This socket functions as the interface for userspace to kernel communication. Rather than tracing from the if-else maze in main()1, I grepped for the string “channel” and found it in ieee80211_cmd[] defined at the end of /usr/src/sbin/ifconfig/ifieee80211.c. This table enumerates all ieee80211 ifconfig(8) commands. The “channel” command is defined as follows:

DEF_CMD_ARG("channel", set80211channel)

Note the second argument. I looked up DEF_CMD_ARG and found that it was a pre-processor macro that defines what function is run when the user sends ifconfig(8) a command. A quick grep search shows set80211channel is defined in /usr/src/sbin/ifconfig/ifieee80211.c. The parameters are fairly easy to identify: val is the new channel number (1 through 14) and s is the socket we opened earlier. This executes ifconfig(8)‘s set80211 function whose sole purpose is to cleanly transfer execution into the lib80211(3) library.

Userspace: lib80211(3) library

lib80211(3) is an 802.11 wireless network management library to formally communicate with the kernel. Its worth noting that neither OpenBSD nor NetBSD have this library and instead opt to communicate directly to the kernel.

As mentioned, ifconfig(8)‘s set80211 function calls lib80211_set80211, located in /usr/src/lib/lib80211/lib80211_ioctl.c. The lib80211_set80211 function populates an ieee80211req data structure, used for user-to-kernel ieee80211 communication. In the below example, this is the ireq variable, which contains the WiFi interface name and intended channel. The library then calls the ioctl(2), as follows:

ioctl(s, SIOCS80211, &ireq)

This runs the syscall to formally enter kernel-space execution. In essence, ifconfig(8) is nothing more than a fancy ioctl(2) controller. You could write your own interface configuration tool that directly calls the ioctl(2) syscall and get the same result. Now on to the kernel!

The Kernel: Kernel Command Routing to net80211(4)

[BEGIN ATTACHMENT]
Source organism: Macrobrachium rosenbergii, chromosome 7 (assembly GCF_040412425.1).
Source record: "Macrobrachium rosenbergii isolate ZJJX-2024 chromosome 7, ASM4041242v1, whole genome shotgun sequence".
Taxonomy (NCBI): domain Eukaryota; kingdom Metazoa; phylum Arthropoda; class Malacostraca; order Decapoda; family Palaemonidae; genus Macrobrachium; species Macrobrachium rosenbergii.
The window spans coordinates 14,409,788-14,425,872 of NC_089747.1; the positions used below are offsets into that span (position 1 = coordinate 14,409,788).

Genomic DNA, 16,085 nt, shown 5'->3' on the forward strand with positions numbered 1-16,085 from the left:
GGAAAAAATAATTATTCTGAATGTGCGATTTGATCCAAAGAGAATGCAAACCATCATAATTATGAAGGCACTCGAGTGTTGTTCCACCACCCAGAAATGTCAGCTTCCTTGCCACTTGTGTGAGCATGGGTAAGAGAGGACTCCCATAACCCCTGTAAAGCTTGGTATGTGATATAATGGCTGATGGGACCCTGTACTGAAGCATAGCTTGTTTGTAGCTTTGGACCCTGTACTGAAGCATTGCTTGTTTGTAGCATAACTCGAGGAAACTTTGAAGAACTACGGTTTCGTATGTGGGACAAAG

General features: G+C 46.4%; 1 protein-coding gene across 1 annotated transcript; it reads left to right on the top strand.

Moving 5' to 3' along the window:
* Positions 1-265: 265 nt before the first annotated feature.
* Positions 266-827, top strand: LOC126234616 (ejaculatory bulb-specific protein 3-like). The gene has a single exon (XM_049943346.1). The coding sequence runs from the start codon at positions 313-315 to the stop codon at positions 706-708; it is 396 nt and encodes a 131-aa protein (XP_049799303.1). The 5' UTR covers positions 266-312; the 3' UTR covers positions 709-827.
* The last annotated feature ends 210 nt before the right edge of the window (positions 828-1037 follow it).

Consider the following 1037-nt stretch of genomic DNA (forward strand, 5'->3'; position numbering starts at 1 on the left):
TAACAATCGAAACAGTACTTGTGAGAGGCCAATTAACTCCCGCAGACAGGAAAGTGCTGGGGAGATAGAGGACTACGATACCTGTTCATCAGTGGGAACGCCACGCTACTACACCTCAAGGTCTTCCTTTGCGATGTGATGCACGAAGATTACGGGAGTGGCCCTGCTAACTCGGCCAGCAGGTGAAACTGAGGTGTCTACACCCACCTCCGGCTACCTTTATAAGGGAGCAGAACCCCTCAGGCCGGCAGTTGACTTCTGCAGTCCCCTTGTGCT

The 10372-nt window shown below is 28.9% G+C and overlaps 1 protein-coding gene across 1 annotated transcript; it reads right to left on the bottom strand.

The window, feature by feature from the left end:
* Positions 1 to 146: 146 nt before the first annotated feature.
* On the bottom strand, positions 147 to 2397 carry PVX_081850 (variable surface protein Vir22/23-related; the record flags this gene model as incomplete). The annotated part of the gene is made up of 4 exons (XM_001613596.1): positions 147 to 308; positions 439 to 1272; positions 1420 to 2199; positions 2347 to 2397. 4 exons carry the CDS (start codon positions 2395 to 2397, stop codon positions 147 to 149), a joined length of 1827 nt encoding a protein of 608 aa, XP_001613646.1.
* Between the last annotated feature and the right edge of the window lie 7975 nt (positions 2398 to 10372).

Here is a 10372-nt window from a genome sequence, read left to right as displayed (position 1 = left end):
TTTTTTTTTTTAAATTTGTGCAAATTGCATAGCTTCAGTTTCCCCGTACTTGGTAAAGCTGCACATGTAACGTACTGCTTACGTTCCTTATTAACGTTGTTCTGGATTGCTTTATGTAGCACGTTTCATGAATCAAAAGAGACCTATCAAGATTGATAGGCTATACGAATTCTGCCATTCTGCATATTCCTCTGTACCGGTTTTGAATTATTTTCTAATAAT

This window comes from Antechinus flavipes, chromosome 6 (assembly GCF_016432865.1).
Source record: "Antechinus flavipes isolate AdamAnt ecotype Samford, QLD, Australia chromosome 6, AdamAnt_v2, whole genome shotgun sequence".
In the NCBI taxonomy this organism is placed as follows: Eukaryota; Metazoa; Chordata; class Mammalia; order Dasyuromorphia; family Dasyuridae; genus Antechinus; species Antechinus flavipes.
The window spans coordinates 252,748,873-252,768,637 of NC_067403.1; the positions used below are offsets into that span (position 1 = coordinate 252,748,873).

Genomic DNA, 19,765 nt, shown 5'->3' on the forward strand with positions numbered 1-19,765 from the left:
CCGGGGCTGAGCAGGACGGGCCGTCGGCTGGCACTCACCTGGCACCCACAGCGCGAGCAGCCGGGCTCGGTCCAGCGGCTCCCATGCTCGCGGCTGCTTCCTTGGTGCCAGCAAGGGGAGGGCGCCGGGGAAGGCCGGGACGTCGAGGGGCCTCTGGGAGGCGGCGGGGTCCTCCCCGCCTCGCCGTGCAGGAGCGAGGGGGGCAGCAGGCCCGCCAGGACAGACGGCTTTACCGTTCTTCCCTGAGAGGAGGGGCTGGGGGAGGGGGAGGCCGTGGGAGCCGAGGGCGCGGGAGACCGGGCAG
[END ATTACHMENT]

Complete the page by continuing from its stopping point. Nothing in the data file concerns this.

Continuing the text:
There are two brief explanations before we proceed.

First, at a high-level the BSD kernel operates like an IP router in that it routes execution through the kernel, populating relevant data values along the way, until the execution reaches its destination handling functions. The following explanation shows how the kernel will identify the syscall type, determine that it is for an interface card, determine the type of interface card and finally queue a task for future execution.

Second, the BSD kernel utilizes a common pattern of using template methods that call a series of function pointers. The exact function pointers are conditionally populated, allowing the code to maintain a consistent structure while the exact implementation may differ. It works very well but can make tracing execution paths difficult if you are just reading the code straight through. When I had trouble, I typically used illumos’s OpenGrok or dtrace(1) .

Brief Dtrace Detour

Solaris’s dtrace(1) is a dynamic tracing tool imported to FreeBSD that is used to monitor a kernel or process in real time. It is useful in understanding what the operating system is doing and saves you the trouble of using printf(3)-style debugging. I used dtrace(1) in writing this guide identify what the kernel was executing, function arguments, and the stack trace at any given moment.

For example, if I wanted to monitor the ifioctl function, I might run this:

# dtrace -n '
> fbt:kernel:ifioctl:entry {
> self->cmd = args[1];
> stack(10);
> }
> fbt:kernel:ifioctl:return {
> printf("ifioctl(cmd=%x) = %x", self->cmd, arg1);
> exit(0);
> } '

This dtrace(1) one-line command sets up handlers for ifioctl‘s entry and return probes. On entry, dtrace(1) records the value of the 2nd argument cmd, and displays the last 10 elements of the stack. On return, it displays the function argument and return value. I used variations of this basic command template throughout my research, especially when I was confused in tracing the code or could not identify a function’s arguments.

Syscall Interception

The first non-assembly function is the amd64-specific syscall handler amd64_syscall that receives a new thread structure and identifies the type as a syscall. In our case it is for an ioctl(2) so amd64_syscall calls sys_ioctl located in /usr/src/sys/kern/sys_generic.c.

On FreeBSD sys_ioctl performs input validation and formats the data it receives. It then calls kern_ioctl which determines what type of file descriptor the ioctl(2) is working with, what the capabilities for the socket are and assigns the function pointer fo_ioctl accordingly. (NetBSD and OpenBSD do not have kern_ioctl. For them sys_ioctl directly calls fo_ioctl.) Our file descriptor corresponds to an interface, so FreeBSD assigns fo_ioctl as a function pointer to ifioctl, which handles interface-layer ioctl(2) calls. This function is located in /usr/src/sys/net/if.c.

Network IOCTL